Denes a new aesthetics standard, denes a “Small Cell” facility, and requires
that aesthetic guidelines be published in advance;
Creates new 60-day and 90-day Shot Clocks.
On the topic of “Eective Prohibition”, the Small Cell Order asserts itself as the
primary standard for preemption of local permitting processes, and any state
and local policies that aect competition. It removes the requirement that an
applicant must prove a “signicant gap” in coverage to justify an application, and
states that action at the municipal level cannot “materially inhibit or impede” a
carrier’s ability to compete.
The Small Cell Order requires cost-based rates for site leases and application fees.
If costs cannot be determined, the Order denes a presumptive rate of $270/year
per pole for leases, and application fees of $500 for ve small cells.
The FCC also adopted a new three-part test for municipal aesthetic review
of small cells. Aesthetic requirements must be (1) reasonable, (2) no more
burdensome than those applied to other types of infrastructure deployments,
and (3) objective and published in advance. The Order also requires that
municipal requirements be technically feasible – for example, a municipality may
not require underground installation of Small Cell antennas, because it is not
technically feasible.
Finally, the Small Cell Order denes new Shot Clocks: a 60-day Shot Clock for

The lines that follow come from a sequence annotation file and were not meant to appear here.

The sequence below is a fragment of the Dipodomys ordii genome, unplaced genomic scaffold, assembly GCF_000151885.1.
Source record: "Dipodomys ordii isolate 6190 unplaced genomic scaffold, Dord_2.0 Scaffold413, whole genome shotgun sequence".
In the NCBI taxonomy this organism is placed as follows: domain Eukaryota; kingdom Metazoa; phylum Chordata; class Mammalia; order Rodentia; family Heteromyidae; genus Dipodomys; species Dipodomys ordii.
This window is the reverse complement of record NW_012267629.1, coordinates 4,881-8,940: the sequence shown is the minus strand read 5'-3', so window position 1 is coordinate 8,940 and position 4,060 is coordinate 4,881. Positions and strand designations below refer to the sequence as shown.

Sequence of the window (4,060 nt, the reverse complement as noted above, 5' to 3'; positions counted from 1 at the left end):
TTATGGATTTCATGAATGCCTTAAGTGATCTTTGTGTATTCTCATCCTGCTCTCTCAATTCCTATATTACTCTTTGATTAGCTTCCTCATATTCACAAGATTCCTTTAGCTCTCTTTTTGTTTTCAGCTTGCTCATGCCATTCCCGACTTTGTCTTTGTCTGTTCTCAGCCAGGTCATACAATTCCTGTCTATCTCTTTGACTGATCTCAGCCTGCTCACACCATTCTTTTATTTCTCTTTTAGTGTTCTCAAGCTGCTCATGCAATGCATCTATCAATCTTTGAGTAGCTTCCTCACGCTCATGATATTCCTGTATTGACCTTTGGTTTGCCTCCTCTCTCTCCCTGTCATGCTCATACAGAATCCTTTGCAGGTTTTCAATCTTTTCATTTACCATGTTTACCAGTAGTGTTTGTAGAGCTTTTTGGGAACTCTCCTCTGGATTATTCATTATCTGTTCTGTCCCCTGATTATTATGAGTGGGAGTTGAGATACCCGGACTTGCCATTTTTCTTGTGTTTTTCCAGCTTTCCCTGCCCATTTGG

small cells on existing structures, and a 90-day Shot Clock for new poles. The
Order requires a single Shot Clock for all authorizations including zoning,
encroachment/excavation, trac, etc. (FCC, 2018).
Appeal of the FCC Small Cell Order
A coalition of local governments originally brought a challenge to the FCC Small
Cell Order in the 10th Circuit Court of Appeals. The plaintis prevailed in a motion
to move the case to the 9th Circuit Court of Appeals, and as of October 2019, the
FCC Small Cell Order is in litigation. Oral arguments are scheduled for February
2020, but there is no way to estimate a date for ruling.
We also note that the 10th Circuit court did not grant the appellant’s request for
stay of the Order, so it is presumptively in eect at this time and municipalities
not in compliance may encounter legal challenges.
31
Bridging the Gap: 21st Century Wireless Telecommunications Handbook - Second Edition
Addressing Common Public Concerns
Regarding Wireless
Overview and Scope of Authority
Within the connes of existing law and regulation, municipal governments can